Then, out of nowhere, the calls to the office started.
We moved onto a boat, hoping that would fix things. But I was unhappy in my career, yet living on a boat. We moved onto a larger sailboat, and I began to make friends. Things were okay, except for the job.
I started to look for a new teaching job, until I was offered a different position within my school. It was okay. There was still a lot of backstabbing, but the calls to the office temporarily stopped. There were even more meetings after school, which I resented.
I began to practice yoga, which led me to carve out a space for myself and to begin to process my emotions, regarding my path in life. My yoga practice began to become more important than my job, although I had not considered leaving…yet. But I had begun to make myself and my own needs a priority.
We bought a larger boat. It reminded me a lot of our first trailer house. We had tweaked our living space so much, but I was not finding what I wanted to find.
I was unhappy. The living space, or the state of residence, was not the issue.
It was my career.
I have a Master’s. An MAT, to be exact. Master’s of the Arts in Teaching. I am not trained to be an administrator, nor do I aspire to be one. I am a master of the art of teaching.
Yet, for most of my career, I have hated it.
Not the teaching, but everything else. The paperwork. The drama. The meetings. The buying of supplies.
I was unhappy. I tried having a side hustle. But I did not like the marketing, and I was never good at it.
Finally, last year, things got so bad that I left. I considered leaving after the first week of school, and I submitted my resignation, effective at the end of the year, when we came back from Christmas break. And even then, I went on FMLA as soon as there were 12 weeks left in the school year. I was stepping out into the unknown.
So here I was, waiting out my contract, looking for employment, with a Master’s degree. I considered tutoring for awhile. I love working with students one-on-one, and I would not be constrained by the standardized tests. However, I would have to either find enough homeschooled students to work with, or work mainly in the evenings. I did not want to spend so much time away from Rob and Ili.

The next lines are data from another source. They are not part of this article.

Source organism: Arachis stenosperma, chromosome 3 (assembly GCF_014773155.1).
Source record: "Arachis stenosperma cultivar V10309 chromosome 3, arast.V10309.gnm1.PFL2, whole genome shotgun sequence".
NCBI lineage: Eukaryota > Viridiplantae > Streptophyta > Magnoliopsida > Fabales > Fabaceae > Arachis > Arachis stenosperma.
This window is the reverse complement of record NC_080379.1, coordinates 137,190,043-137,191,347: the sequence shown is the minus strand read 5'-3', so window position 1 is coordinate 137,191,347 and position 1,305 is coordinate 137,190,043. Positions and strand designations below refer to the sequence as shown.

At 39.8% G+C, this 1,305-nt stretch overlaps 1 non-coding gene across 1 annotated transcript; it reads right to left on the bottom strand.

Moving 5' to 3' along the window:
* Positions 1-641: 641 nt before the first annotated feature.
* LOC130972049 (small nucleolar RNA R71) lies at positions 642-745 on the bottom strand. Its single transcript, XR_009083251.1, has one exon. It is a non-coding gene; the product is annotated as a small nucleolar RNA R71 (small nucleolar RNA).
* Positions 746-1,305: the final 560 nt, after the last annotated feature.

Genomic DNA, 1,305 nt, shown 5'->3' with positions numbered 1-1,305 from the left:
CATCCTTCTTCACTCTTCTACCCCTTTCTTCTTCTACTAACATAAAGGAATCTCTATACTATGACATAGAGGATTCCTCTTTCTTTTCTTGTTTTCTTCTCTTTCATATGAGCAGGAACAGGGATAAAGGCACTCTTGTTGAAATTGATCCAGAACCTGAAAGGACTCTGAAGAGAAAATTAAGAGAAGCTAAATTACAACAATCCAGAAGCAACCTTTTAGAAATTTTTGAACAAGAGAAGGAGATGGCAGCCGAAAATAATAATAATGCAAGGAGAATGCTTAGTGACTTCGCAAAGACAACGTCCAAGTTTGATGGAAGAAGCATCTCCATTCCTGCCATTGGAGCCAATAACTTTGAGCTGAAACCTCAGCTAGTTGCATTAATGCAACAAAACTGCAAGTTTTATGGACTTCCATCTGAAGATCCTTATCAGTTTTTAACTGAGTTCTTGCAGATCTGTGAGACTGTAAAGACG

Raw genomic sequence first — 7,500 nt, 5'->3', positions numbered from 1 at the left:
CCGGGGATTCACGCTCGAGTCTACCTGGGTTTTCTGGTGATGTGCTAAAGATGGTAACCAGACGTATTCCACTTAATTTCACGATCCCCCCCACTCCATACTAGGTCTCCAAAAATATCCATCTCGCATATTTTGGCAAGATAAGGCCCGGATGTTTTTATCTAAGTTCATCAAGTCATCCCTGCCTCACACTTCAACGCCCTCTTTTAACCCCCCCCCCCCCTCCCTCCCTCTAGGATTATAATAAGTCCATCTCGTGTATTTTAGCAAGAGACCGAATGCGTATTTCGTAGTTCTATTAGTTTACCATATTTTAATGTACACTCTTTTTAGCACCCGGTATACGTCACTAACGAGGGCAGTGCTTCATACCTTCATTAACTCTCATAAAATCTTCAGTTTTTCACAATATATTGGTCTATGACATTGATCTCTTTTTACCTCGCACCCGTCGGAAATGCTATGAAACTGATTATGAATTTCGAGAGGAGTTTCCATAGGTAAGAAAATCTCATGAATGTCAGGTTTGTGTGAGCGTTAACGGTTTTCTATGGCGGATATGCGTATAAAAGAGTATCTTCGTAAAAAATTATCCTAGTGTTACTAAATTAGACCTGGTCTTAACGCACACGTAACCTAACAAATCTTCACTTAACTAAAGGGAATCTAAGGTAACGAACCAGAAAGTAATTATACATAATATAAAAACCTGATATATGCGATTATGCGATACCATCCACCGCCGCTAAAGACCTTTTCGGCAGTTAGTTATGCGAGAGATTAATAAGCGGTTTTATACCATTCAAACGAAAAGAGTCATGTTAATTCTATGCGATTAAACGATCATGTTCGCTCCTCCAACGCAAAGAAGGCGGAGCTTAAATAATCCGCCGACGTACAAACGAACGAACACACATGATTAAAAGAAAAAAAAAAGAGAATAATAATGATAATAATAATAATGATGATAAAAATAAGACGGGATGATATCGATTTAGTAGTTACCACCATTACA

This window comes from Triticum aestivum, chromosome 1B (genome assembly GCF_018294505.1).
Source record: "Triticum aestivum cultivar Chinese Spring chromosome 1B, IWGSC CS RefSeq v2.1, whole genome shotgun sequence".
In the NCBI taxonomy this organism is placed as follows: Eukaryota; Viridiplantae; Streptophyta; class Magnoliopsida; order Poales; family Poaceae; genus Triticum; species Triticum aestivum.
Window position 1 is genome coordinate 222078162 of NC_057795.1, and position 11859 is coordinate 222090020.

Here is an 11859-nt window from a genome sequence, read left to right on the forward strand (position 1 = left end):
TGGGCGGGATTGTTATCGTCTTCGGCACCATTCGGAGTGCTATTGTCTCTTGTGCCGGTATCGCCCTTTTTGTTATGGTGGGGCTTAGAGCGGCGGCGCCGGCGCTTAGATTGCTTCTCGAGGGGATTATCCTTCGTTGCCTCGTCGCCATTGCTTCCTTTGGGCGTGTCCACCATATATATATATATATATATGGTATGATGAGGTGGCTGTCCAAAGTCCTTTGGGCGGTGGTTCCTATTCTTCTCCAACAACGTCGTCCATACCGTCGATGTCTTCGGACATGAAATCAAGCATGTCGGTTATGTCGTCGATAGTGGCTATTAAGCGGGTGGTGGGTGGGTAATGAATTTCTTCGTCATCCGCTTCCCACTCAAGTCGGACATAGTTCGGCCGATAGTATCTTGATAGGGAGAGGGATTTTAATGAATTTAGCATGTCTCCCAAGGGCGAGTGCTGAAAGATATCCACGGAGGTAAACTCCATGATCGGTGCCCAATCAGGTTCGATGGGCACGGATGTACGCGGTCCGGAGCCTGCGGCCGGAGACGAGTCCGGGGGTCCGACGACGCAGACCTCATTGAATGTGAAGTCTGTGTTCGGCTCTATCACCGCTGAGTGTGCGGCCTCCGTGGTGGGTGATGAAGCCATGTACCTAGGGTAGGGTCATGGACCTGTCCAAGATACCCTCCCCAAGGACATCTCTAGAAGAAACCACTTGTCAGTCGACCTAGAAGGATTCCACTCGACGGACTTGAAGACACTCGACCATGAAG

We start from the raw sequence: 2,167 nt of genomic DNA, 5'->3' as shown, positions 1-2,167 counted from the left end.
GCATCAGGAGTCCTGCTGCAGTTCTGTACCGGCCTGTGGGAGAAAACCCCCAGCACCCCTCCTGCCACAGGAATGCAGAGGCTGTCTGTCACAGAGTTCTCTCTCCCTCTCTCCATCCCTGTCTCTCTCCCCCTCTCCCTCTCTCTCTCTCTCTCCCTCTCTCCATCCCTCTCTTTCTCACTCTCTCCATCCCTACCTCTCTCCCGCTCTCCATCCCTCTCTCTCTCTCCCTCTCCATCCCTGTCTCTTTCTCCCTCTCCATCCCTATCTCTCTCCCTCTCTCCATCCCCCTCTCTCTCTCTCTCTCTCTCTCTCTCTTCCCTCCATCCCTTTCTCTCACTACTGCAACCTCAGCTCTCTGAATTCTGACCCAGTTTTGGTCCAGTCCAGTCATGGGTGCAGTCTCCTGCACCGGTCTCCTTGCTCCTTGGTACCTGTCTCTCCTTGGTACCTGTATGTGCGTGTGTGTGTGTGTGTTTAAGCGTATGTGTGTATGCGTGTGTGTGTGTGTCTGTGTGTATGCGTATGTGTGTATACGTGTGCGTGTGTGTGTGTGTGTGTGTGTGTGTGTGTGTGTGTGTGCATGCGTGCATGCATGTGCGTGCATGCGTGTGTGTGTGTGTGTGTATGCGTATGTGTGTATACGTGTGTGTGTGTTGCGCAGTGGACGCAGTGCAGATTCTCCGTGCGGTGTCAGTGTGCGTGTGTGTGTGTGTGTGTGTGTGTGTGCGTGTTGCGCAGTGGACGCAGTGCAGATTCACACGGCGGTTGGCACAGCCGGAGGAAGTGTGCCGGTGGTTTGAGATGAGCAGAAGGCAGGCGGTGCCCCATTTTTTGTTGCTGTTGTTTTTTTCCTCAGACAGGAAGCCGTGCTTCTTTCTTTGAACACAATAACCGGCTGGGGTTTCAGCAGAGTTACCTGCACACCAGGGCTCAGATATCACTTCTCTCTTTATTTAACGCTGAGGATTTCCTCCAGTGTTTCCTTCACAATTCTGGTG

I knew that I could look for another full-time teaching position, but I was very hesitant to do that, after having so many bad experiences. So, I returned to my first teaching experience: subbing.
I applied in various districts, tracked down references, and signed up for orientations. I am currently substitute teaching in two school districts and at a two-campus charter school. While I had a lot of anxiety when I showed up for that first assignment, I found that a lot of what I thought were my weaknesses, were really just due to being put in impossible situations in my old jobs.
I have very good classroom management, when I have support from my administrators, if I should have to seek their assistance. I run a classroom very smoothly, when I have sufficient support staff. And I problem-solve creatively and remain very alert and engaged, when I am not tired and burned out from having to work extra hours in the evenings.
As a substitute teacher, I am no longer a part of the rat race. Nobody is trying to “catch” me “being bad” or threaten me with termination. There is a shortage of subs, so I always feel welcome in the building. There isn’t even competition with other subs, because there are plenty of jobs to go around.
When I substitute taught in college, I would not know whether I would be working, until I got a call at 5 am that day. Now everything is computerized, so I simply log on the the schools’ websites and choose any available assignments that suit my fancy. I am currently booked through most of November.
And there are other perks to my new job, that I did not enjoy when I was teaching full time. I never get bored, because every day is a new adventure. One week, I taught third grade in the morning and high school algebra in the afternoon on Monday. On Tuesday I taught pre-k, and on Wednesday I was an aide in a life skills class. Thursday was my day off, and on Friday I taught a high school business class.